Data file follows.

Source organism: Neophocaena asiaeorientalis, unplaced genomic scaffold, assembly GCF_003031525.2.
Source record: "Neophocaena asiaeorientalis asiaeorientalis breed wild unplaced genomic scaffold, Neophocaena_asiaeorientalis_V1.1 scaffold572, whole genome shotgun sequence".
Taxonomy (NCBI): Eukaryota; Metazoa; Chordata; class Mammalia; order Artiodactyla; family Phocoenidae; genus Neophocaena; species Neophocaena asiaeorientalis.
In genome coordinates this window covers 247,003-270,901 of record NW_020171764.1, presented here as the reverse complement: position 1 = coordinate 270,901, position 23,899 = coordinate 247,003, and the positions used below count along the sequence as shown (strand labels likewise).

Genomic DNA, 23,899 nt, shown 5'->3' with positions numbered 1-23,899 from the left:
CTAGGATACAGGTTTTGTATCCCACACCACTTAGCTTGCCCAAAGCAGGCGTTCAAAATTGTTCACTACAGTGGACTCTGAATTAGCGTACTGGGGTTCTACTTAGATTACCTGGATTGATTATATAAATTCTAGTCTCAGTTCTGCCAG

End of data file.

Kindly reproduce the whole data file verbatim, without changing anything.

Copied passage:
Source organism: Neophocaena asiaeorientalis, unplaced genomic scaffold, assembly GCF_003031525.2.
Source record: "Neophocaena asiaeorientalis asiaeorientalis breed wild unplaced genomic scaffold, Neophocaena_asiaeorientalis_V1.1 scaffold572, whole genome shotgun sequence".
Taxonomy (NCBI): Eukaryota; Metazoa; Chordata; class Mammalia; order Artiodactyla; family Phocoenidae; genus Neophocaena; species Neophocaena asiaeorientalis.
In genome coordinates this window covers 247,003-270,901 of record NW_020171764.1, presented here as the reverse complement: position 1 = coordinate 270,901, position 23,899 = coordinate 247,003, and the positions used below count along the sequence as shown (strand labels likewise).

Genomic DNA, 23,899 nt, shown 5'->3' with positions numbered 1-23,899 from the left:
CTAGGATACAGGTTTTGTATCCCACACCACTTAGCTTGCCCAAAGCAGGCGTTCAAAATTGTTCACTACAGTGGACTCTGAATTAGCGTACTGGGGTTCTACTTAGATTACCTGGATTGATTATATAAATTCTAGTCTCAGTTCTGCCAG